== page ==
Statements By Members

2:15 p.m.

Liberal

The Speaker Peter Milliken

I should remind hon. members that naming other hon. members is not in order, and I am surprised the member for South Shore—St. Margaret's would make that mistake given his extensive experience in the House.

The hon. member for Saint-Hyacinthe—Bagot made the same mistake, perhaps because this was her first speech in this House.

Therefore, the next time members will recall that we do not name members. We use titles and such like.

New Member
Statements By Members

October 17th, 2007 / 2:15 p.m.

Liberal

The Speaker Peter Milliken

I have the honour to announce that the Clerk of the House has received from the Chief Electoral Officer a certificate of the election of Mr. Denis Lebel, member for the electoral district of Roberval—Lac-Saint-Jean.

Mr. Denis Lebel, member for the electoral district of Roberval—Lac-Saint-Jean, is introduced by the Right Honourable Stephen Harper and the hon. Jean-Pierre Blackburn.

Government Accountability
Oral Questions

2:20 p.m.

Liberal

Dominic LeBlanc Beauséjour, NB

Mr. Speaker, for a government that cynically wrapped itself in the Federal Accountability Act, its own unethical behaviour is coming home to roost.

We now have three independent investigations being conducted into the unethical practices of the Conservatives: investigations by Elections Canada, the Privacy Commissioner and the Ontario Provincial Police.

What has the Prime Minister done to get to the bottom of this? Absolutely nothing.

When will the Prime Minister come clean on the role his staff has played in this sordid affair? When will he start demonstrating some of the accountability that used to mean something to him?

Government Accountability
Oral Questions

2:20 p.m.

York—Simcoe
Ontario

Conservative

Peter Van Loan Leader of the Government in the House of Commons and Minister for Democratic Reform

Mr. Speaker, I guess after an entire summer the best the member could come up with is a story where we refused to give an appointment to someone. When it was the Liberals in power, the issue was to whom they gave appointments. With us, the problem is an appointment that should not have been made and was never made. That is why we never made it.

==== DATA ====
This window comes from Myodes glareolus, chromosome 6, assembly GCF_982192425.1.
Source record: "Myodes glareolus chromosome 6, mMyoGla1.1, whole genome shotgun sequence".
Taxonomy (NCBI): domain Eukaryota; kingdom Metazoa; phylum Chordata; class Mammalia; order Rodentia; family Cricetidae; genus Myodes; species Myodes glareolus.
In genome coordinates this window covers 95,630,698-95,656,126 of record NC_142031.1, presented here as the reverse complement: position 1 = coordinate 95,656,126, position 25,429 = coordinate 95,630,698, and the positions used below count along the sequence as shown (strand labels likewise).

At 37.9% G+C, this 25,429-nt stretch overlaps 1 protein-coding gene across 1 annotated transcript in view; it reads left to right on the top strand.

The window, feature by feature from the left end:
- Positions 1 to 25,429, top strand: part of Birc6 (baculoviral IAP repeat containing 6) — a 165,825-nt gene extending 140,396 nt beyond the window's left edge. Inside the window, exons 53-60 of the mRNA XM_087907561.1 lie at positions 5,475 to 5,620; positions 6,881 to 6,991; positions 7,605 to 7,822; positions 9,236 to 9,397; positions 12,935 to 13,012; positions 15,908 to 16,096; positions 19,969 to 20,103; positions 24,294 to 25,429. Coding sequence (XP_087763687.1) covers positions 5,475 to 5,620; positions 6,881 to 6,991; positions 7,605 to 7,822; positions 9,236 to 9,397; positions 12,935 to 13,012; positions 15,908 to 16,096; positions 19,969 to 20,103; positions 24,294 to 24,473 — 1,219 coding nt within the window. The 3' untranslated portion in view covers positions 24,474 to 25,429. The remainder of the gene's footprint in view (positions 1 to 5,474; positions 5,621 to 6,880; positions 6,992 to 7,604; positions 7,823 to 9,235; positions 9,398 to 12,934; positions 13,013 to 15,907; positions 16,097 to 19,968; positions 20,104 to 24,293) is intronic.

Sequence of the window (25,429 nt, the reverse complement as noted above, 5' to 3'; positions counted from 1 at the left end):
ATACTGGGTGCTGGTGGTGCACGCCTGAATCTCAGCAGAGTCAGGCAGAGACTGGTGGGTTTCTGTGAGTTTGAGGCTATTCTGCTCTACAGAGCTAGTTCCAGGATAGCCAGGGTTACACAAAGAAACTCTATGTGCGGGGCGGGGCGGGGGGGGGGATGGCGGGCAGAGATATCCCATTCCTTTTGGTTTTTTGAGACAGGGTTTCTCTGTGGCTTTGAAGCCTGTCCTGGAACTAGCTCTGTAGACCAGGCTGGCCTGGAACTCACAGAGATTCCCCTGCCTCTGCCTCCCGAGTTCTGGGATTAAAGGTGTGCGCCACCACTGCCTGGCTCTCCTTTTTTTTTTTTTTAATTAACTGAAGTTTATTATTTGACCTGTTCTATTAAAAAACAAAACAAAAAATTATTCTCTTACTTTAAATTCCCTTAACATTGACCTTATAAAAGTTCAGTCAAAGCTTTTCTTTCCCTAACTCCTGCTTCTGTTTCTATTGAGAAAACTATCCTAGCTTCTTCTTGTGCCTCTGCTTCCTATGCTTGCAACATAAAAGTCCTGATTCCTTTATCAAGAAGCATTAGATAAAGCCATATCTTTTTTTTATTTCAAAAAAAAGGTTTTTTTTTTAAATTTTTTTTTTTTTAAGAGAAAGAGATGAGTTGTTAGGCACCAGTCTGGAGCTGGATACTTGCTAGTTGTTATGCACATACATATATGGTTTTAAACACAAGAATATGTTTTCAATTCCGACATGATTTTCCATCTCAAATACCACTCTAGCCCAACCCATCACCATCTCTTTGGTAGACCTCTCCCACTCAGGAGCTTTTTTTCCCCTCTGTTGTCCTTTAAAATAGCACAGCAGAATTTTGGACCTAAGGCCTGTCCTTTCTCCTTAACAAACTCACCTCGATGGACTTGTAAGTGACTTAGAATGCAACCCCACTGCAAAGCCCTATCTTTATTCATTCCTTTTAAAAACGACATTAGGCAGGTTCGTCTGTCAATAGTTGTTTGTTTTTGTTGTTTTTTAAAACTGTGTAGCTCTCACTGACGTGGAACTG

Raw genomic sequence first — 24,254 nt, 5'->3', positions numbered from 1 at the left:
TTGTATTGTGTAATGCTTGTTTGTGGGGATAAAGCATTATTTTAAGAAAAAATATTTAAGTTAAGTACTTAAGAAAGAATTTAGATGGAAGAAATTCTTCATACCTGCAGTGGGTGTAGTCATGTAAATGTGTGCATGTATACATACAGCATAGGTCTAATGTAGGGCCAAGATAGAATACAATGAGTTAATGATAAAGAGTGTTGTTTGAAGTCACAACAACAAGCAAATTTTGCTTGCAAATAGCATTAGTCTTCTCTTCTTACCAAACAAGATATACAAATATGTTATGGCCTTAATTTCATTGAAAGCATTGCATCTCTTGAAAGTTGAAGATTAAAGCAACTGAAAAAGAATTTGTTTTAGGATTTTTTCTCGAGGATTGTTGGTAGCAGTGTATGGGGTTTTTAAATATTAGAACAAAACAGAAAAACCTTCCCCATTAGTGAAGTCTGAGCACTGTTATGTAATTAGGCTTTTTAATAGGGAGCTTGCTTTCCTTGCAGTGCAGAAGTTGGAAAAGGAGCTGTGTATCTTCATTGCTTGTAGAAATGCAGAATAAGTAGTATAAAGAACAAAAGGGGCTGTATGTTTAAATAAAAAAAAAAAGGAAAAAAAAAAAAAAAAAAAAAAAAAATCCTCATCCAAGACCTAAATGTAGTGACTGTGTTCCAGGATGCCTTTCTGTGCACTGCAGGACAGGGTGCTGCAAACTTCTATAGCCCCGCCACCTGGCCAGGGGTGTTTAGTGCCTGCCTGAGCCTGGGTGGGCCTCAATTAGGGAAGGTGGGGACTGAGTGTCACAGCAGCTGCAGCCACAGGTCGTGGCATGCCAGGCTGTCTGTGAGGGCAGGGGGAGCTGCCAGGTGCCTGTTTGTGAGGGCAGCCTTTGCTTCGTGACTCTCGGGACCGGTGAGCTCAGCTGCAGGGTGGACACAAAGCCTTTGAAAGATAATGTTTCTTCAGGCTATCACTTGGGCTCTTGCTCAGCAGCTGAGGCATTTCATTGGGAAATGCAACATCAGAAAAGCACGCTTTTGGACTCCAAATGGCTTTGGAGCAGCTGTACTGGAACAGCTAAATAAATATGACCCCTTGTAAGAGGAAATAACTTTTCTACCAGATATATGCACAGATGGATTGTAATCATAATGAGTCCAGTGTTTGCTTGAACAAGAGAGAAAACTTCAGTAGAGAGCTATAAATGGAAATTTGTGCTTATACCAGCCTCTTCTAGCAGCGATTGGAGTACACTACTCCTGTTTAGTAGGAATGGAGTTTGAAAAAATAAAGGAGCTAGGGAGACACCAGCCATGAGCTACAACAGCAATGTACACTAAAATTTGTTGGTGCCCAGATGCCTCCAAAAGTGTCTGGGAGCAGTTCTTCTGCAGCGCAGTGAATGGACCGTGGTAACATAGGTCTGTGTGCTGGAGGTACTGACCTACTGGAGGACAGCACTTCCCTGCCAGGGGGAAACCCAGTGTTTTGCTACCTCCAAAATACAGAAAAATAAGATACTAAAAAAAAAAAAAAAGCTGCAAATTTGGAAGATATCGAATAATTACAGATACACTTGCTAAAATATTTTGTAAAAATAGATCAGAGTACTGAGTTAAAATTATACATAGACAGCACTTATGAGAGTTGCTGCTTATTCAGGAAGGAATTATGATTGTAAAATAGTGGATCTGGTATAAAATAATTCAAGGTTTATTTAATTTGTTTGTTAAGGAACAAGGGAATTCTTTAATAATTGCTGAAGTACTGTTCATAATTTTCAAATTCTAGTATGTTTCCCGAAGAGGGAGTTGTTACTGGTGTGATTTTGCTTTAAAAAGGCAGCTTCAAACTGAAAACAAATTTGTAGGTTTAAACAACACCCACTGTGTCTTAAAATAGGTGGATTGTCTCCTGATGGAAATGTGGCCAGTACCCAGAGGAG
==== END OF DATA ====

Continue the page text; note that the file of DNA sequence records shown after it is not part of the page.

Government Accountability
Oral Questions

2:20 p.m.

Liberal

Dominic LeBlanc Beauséjour, NB

Mr. Speaker, there are currently three investigations underway into questionable practices by this government. For a party that claims to be as pure as the driven snow, this is a harsh dose of reality. Elections Canada is looking into allegations that the Conservatives may have cheated during the last federal election by hiding the fact that they exceeded their election expense limits. And the Prime Minister is doing nothing about it.

What is the Prime Minister waiting for?

Government Accountability
Oral Questions

2:20 p.m.

York—Simcoe
Ontario

Conservative

Peter Van Loan Leader of the Government in the House of Commons and Minister for Democratic Reform

Mr. Speaker, the hon. member knows very well from his own party's practices that what he says is entirely untrue. Our election financing activities are entirely legal. We know they are legal because they are what the law permits and because that is what other parties have done: grouped advertising buys, grouped collections of materials, the transfers from ridings to the central party.